Sermons That Work

Awaken the Servant, Proper 17 (C) – 2013

September 01, 2013

There is an old story that goes like this: There was a university professor who went searching for the meaning of life. After several years and many miles, he came to the hut of a particularly holy hermit and asked to be enlightened. The holy man invited his visitor into his humble dwelling and began to serve him tea. He filled the pilgrim’s cup to the brim, and then kept pouring so that the tea was soon dripping onto the floor. The professor watched the overflow until he could no longer restrain himself. “Stop!” he said. “It is full. No more will go in.” The holy hermit replied, “Like this cup, you are full of your own opinions, preconceptions and ideas. How can I teach you unless you first empty your cup?”

It’s a wonderful story about humility, about the recognition of the limits of our own talents, abilities and authority. It seems like many of our religious traditions hold the virtue of humility in highest esteem. In Dante’s “Divine Comedy,” the virtue of humility is considered the most important of the seven capital virtues. Humility holds the most important place because it is the opposite of what Dante considers the worst of the seven deadly sins, the sin of pride. Dante defined pride as the “love of self perverted to hatred and contempt for neighbor.” For Dante, pride, indeed, goeth before the fall. Humility, on the other hand, is radical dependence on God, total trust in God and surrender to His will.

And yet, even though humility is highly esteemed in our religious traditions, it doesn’t seem to be one of our favorite virtues today. In fact, humility seems downright humiliating. Who wants to eat “humble pie,” after all? Don’t we think of pride as a virtue rather than humility?

Aren’t we all rather more interested in buying a book about the “Seven Secrets of Highly Successful People” than a book about the “Seven Secrets of Lowly, Humble People”?

Don’t we love to hold up those big foam fingers and signs proclaiming that our team is No. 1? I’ve never seen a foam finger or a sign proclaiming that our team displays the virtues of temperance, honesty and humility.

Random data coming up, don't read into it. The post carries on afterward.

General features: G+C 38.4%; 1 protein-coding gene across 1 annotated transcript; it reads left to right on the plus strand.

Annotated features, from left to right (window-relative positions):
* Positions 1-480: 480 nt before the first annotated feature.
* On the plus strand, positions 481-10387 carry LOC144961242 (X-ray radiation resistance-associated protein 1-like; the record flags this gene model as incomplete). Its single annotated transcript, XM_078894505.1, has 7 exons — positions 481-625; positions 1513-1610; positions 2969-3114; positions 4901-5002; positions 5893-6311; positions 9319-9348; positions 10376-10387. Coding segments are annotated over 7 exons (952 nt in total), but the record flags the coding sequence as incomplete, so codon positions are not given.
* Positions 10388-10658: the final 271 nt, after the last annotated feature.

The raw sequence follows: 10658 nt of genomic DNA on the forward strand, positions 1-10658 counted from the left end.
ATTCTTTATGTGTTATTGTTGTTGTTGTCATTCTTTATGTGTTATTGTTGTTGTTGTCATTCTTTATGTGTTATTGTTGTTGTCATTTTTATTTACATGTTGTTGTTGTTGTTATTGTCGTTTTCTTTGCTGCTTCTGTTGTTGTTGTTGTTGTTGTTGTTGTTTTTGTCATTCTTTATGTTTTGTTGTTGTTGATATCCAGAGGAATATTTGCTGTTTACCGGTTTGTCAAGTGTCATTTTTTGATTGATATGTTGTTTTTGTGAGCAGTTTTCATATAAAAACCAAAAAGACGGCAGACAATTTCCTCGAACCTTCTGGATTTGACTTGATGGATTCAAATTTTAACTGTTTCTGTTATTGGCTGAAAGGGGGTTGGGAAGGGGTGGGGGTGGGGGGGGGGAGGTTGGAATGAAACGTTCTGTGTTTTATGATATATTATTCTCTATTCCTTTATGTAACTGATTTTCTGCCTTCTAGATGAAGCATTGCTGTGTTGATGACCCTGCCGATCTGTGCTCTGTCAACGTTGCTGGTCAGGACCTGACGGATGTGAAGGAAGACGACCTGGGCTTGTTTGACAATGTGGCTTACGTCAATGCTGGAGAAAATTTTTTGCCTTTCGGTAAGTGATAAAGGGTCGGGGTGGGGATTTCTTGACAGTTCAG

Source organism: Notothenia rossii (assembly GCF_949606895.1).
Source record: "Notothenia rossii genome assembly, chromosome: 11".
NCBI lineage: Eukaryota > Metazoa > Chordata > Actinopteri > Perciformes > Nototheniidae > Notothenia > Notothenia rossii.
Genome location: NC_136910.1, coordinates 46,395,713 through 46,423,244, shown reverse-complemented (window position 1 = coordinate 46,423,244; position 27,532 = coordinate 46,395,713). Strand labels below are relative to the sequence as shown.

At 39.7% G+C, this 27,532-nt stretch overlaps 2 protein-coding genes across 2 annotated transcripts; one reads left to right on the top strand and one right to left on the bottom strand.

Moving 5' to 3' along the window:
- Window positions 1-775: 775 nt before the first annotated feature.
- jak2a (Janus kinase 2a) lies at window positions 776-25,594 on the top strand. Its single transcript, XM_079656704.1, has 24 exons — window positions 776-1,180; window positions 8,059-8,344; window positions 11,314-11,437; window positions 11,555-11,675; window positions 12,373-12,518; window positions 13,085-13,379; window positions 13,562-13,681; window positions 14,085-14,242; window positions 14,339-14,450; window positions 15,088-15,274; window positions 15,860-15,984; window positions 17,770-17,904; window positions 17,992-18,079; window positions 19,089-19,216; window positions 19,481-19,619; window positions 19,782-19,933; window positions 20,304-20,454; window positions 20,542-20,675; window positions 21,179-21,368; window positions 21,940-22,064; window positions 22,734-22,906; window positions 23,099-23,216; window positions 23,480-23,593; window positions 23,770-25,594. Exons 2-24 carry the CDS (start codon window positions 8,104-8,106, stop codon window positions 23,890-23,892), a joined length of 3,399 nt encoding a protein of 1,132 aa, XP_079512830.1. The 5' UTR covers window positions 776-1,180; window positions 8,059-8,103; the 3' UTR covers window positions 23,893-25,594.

Isn’t “American Idol” about the thousands of people who desire fame, if only for 15 minutes? Can we even imagine a program about people who seek to cultivate the classical virtues of justice, temperance and fortitude? It would seem an absurdity to have a televised competition rewarding someone for displaying the greatest humility, but I suppose I wouldn’t put it past some television network to come up with a new reality program entitled “Dancing With the Hermits” or “Who Wants to Be a Franciscan?” or “The Last Monastic Standing” or some such nonsense.

Well, no, probably not.

To quote a pop song from a few years back, “We all want to be big stars.” And it’s not all about becoming rich and famous. Browse the self-help aisle at your local bookstore, and you will see books entitled “Awaken the Giant Within” by Anthony Robbins, “The Hero Within” by Carol Pearson, and “Achieve Anything in Just One Year” by Jason Harvey. For 20 or 30 bucks you can buy one of these books, and apparently be on the road to awakening either your inner giant or your inner hero and achieving anything. I wonder what Dante would think! More importantly, I wonder what Jesus would think.

In our gospel lesson for this morning, Jesus tells one of his most famous stories, a story about pride and humility. Apparently, Jesus was invited to share the Sabbath meal at the house of a leading Pharisee, who would have been something of a big muckety-muck in religious circles.

It’s hard to understand why these upright religious folks keep inviting Jesus to dinner parties, because he always causes a ruckus. At a dinner party at another Pharisee’s house, a disheveled and disreputable woman crashes the party, throws herself at Jesus feet, and begins weeping. The host of the part gets very upset, but Jesus apparently thinks she has done a beautiful thing.